“Nothing in the world is more dangerous than sincere ignorance and conscientious stupidity.” — Martin Luther King, Jr.
The story of Barack Obama’s pastor, Rev. Jeremiah Wright, hit the MSM over the last few days. But it is a story that has been simmering for quite some time. A quick Google search reveals a Rolling Stone story from over a year ago,with quotes from Wright that I’ve never heard in a pulpit. Obama, no doubt realizing that Wright might be a problem, disinvited him from his presidential announcement. Yet until the stuff hit the fan, Wright remained a part of the campaign, his testimonial only having recently been removed from the candidate’s website.
In January 2007, Obama had this to say:
Obama says that rather than advising him on strategy, Wright helps keep his priorities straight and his moral compass calibrated.
“What I value most about Pastor Wright is not his day-to-day political advice,” Obama said. “He’s much more of a sounding board for me to make sure that I am speaking as truthfully about what I believe as possible and that I’m not losing myself in some of the hype and hoopla and stress that’s involved in national politics.”
This is what Obama had to say in his HuffPo blog last week:
I first joined Trinity United Church of Christ nearly twenty years ago.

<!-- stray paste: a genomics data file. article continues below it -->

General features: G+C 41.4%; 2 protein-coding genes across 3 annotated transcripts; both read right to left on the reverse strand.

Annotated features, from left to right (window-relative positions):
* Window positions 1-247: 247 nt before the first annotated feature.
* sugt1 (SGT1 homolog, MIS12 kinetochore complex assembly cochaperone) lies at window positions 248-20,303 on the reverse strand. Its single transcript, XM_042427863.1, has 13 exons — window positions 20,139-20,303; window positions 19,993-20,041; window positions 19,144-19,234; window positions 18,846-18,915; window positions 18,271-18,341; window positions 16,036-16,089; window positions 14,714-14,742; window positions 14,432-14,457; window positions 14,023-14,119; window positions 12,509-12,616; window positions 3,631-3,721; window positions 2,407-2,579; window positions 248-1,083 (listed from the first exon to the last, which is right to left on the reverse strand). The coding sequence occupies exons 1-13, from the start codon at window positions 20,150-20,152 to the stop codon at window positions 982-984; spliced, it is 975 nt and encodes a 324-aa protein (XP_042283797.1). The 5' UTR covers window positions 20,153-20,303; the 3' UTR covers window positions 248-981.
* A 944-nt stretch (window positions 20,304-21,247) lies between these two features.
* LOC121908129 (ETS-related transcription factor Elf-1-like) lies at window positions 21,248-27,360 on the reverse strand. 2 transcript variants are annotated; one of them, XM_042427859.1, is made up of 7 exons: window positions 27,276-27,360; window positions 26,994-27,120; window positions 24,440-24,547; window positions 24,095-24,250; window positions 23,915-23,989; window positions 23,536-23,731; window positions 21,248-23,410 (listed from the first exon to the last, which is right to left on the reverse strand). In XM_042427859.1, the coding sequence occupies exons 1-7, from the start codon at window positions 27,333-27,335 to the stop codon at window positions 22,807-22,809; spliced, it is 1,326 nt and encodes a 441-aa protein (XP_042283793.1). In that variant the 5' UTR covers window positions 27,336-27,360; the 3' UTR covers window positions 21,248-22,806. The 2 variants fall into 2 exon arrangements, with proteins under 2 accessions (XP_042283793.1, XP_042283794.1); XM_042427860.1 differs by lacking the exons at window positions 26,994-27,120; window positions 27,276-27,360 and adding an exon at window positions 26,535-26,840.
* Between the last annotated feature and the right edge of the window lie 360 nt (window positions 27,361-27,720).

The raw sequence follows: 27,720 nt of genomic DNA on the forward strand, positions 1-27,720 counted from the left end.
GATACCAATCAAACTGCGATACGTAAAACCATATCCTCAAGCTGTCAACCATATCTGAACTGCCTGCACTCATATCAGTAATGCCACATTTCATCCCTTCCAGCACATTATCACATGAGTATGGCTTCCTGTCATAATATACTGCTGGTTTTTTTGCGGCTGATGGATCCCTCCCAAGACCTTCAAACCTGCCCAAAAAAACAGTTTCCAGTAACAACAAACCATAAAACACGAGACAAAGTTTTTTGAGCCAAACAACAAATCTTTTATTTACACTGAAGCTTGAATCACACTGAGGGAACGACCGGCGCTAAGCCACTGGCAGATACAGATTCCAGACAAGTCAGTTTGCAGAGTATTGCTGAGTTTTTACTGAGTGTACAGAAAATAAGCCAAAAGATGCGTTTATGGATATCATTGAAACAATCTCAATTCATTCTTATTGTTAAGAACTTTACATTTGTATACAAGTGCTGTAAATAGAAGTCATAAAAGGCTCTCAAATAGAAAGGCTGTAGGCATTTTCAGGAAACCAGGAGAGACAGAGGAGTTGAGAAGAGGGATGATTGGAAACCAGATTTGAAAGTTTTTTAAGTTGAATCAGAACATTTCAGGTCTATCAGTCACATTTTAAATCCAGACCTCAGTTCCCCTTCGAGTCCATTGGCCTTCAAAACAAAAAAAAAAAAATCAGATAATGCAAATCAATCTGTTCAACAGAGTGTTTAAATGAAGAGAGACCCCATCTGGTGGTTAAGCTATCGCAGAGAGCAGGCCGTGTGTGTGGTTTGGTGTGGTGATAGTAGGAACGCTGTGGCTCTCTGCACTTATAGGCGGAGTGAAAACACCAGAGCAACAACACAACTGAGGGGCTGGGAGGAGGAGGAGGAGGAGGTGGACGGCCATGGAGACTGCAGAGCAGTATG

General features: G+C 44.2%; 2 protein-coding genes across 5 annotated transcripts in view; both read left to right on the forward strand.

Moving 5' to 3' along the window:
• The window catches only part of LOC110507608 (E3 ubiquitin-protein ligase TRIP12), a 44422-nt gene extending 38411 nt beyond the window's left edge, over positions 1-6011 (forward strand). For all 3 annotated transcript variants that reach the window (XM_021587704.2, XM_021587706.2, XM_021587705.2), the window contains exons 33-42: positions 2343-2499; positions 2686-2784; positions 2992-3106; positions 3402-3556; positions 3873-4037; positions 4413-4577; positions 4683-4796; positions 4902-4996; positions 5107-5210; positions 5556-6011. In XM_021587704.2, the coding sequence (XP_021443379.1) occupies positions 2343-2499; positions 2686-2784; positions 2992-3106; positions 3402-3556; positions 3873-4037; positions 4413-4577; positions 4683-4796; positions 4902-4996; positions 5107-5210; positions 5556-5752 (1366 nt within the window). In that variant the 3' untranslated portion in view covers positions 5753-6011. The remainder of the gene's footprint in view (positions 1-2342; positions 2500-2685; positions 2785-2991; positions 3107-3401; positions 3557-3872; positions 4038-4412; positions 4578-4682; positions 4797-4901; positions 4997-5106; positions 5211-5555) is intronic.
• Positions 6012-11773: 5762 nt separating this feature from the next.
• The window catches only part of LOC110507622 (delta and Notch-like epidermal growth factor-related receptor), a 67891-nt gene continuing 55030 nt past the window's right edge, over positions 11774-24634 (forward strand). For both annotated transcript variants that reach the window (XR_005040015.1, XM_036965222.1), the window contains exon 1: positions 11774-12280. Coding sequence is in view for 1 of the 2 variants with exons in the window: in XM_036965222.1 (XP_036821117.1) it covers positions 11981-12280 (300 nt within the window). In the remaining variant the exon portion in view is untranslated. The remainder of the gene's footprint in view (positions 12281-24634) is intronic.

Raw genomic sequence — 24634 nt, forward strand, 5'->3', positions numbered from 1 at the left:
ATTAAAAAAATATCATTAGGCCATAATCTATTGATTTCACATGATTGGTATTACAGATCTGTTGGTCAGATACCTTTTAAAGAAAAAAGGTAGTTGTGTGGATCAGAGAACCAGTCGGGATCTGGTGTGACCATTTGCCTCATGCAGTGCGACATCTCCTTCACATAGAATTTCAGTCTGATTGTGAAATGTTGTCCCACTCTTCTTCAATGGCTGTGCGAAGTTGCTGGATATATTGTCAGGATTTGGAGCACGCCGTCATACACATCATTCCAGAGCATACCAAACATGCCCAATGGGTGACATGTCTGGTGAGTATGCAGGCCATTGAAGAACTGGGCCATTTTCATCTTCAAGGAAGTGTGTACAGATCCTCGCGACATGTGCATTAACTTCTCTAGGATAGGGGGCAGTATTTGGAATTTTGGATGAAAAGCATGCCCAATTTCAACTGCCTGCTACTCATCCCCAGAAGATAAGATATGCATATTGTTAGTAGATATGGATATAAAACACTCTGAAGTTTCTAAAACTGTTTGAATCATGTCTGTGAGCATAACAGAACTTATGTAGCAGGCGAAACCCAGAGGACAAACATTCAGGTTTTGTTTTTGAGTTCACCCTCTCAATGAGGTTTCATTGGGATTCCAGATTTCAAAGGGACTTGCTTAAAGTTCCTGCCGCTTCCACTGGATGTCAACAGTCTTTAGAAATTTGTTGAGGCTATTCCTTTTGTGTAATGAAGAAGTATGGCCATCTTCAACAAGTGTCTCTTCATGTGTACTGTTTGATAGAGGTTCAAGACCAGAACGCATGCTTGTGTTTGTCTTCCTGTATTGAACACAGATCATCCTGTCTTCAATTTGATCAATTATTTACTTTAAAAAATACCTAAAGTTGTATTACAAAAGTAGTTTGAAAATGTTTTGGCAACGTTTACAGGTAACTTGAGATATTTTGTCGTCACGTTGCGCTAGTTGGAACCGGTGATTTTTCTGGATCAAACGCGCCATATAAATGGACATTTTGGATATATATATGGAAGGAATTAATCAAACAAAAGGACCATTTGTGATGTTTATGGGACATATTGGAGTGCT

The statements that Rev. Wright made that are the cause of this controversy were not statements I personally heard him preach while I sat in the pews of Trinity or heard him utter in private conversation.
I’m having a bit of trouble with Obama’s statements here. The only plausible explanations I can come up with for not hearing these kinds of statements is that he didn’t go to church very often or he wasn’t very close to the pastor. Neither of those things makes much sense. After all, this is the church he was married in. This is the church that his children were baptized in. And this is the church that he has donated a lot of money to.
For Obama to say that he’s never heard these things strains credibility. And at least one Obama supporter agrees with me.
Unlike Donna Brazile, who said on Sunday’s TV show that she attends a mostly white Catholic church (and, therefore, should have kept her mouth shut instead of adding fuel to the fire), I’ve attended mostly black churches as well as mostly white churches. I can say without hesitation that I’ve heard black pastors say things that would make white people uncomfortable. Heck, I’ve heard black pastors say things that make me uncomfortable. (As a matter of fact, the pastor at the church that I grew up in, the one that I was baptized in, the one that my father was ordained in, said something that has kept me away for a number of years.) But the language of Wright? Never.
I’m not buying that Wright only said these things when Obama was absent. The very things that Obama says attracted him to this church and its pastor -“a congregation that does not merely preach social justice but acts it out each day” – belie that. Obama’s statement was an attempt to mitigate the damage, just as his disinvitation was. What Obama has demonstrated that he’s just another politician, willing to do and say whatever is necessary to get elected.
Or, as MLK Jr., said, he’s just dangerous.
UPDATE2: The dates mentioned in that article are wrong. See here.